Counterfeiting and other forms of adulteration periodically strike dietary supplements, just as they do pharmaceuticals. In February, a Roanoke Rapids, NC, newspaper reported that police had arrested a man found transporting counterfeit Centrum vitamins.
Originally Published <a data-cke-saved-href="/sites/beta.nutritionaloutlook.com/files/articlelist.php?issueid=61" href="/sites/beta.nutritionaloutlook.com/files/articlelist.php?issueid=61" "="">NO June 2010
FDA has been faced with evaluating and regulating an increasing range of health-related product claims from food and supplement companies. Does the agency have the tools to judge whether proposed claims are valid?
The Improving Nutrition for America’s Children Act of 2010 is the most recent initiative in Washington that could affect nationwide food standards for children. Announced by Representative George Miller (D-CA) on June 10, the bill calls for enhancing and expanding access to school food programs and “…for the first time, establish[ing] nutrition standards for all foods sold in schools,” according to Miller’s Web site.
Besides school lunch, there are obviously multiple other venues for getting kids proper nutrition—and supplementation can be one of them.
Some individuals have rather specific digestive issues. For example, some populations have difficulty digesting dairy products. In the United States, nearly 10% of the population is considered lactose intolerant. Some populations have even higher incidence of intolerance, such as Native Americans, with rates as high as 80% in adults.
Find yourself suffering from a “food coma” after consuming a big meal? Enzyme specialist National Enzyme Co. (Forsyth, MO) may have a solution. At this weekend’s Natural MarketPlace trade show in Las Vegas, the company will debut ZIP eX2—a new “three-tiered” supplement solution that combines enzymes, herbs, and vitamins to help consumers both increase nutrient absorption and fight the feelings of fatigue that can come from “energy-zapping digestive stress.”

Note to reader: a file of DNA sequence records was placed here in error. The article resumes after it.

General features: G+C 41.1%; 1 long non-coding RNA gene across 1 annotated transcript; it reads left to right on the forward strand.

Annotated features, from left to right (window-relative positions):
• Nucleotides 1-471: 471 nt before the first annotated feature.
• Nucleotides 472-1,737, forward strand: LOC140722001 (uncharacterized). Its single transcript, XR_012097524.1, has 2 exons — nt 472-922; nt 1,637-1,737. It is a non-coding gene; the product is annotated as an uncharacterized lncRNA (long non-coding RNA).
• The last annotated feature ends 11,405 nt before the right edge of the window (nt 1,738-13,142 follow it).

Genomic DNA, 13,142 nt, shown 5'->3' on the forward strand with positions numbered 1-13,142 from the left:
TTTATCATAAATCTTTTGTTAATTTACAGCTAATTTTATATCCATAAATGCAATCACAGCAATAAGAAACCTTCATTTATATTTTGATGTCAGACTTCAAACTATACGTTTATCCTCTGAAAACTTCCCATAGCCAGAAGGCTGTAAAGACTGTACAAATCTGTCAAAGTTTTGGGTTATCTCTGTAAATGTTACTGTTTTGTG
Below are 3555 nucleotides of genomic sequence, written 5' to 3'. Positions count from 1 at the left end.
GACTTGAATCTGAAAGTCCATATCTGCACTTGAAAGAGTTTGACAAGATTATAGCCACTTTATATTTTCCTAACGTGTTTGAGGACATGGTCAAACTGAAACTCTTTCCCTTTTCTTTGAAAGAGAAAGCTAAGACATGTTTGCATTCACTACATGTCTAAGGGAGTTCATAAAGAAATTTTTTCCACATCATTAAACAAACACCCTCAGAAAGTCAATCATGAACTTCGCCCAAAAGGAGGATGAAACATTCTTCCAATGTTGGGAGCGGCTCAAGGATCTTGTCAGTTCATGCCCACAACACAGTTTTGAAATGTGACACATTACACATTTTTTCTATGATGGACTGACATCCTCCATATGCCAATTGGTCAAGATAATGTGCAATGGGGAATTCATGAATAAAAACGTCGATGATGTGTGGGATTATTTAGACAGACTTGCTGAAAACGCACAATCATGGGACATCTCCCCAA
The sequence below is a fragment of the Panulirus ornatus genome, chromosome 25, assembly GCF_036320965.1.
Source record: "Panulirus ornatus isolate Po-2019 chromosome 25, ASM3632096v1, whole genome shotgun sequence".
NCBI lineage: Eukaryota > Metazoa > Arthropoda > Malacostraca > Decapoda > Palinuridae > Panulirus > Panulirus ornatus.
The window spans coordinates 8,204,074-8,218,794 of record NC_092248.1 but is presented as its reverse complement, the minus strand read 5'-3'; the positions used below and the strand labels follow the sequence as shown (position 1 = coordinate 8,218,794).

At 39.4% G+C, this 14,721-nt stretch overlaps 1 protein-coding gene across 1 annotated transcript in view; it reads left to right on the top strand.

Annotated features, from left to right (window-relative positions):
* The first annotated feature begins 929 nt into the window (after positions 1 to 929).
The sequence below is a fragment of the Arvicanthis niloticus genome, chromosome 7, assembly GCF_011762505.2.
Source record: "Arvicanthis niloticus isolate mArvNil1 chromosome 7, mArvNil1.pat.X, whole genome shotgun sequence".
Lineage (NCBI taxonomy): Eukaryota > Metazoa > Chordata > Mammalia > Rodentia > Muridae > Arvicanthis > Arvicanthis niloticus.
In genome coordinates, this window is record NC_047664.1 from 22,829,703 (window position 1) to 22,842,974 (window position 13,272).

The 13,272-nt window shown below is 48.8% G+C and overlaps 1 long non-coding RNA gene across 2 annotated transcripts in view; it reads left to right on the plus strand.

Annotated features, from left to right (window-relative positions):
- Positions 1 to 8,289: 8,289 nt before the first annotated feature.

Daily lutein supplementation may help protect against loss of sight in those with retinitis pigmentosa, according to a four-year study published in the April issue of Archives of Ophthalmology.
During baseline testing of 111 subjects for a one-year, randomized, placebo-controlled, double-blind study, researchers confirmed that although the level of macular pigment, comprised of lutein and zeaxanthin from the diet, varied widely among subjects, it had a significant impact on glare disability, photostress recovery time, and contrast enhancement.
Senators Orrin Hatch (R–UT) and Tom Harkin (D–IA) introduced a new bill on May 25 that demands the Food and Drug Administration (FDA; Washington, DC) implement the regulatory powers provided by the Dietary Supplement Health and Education Act (DSHEA) of 1994.
U.S. herbal dietary supplement sales jumped nearly 5% in 2009, says a report published in May in HerbalGram, the American Botanical Council's (ABC; Austin, TX) quarterly journal.
Albion Human Nutrition's (Clearfield, UT) chromium nicotinate glycinate chelate (chromium chelate) has been registered on CAS, a division of the American Chemical Society and an internationally recognized scientific database of chemical substances that scientists and regulatory bodies use when evaluating ingredients for their products. Albion's chromium chelate CAS No. is 1208240-55-4.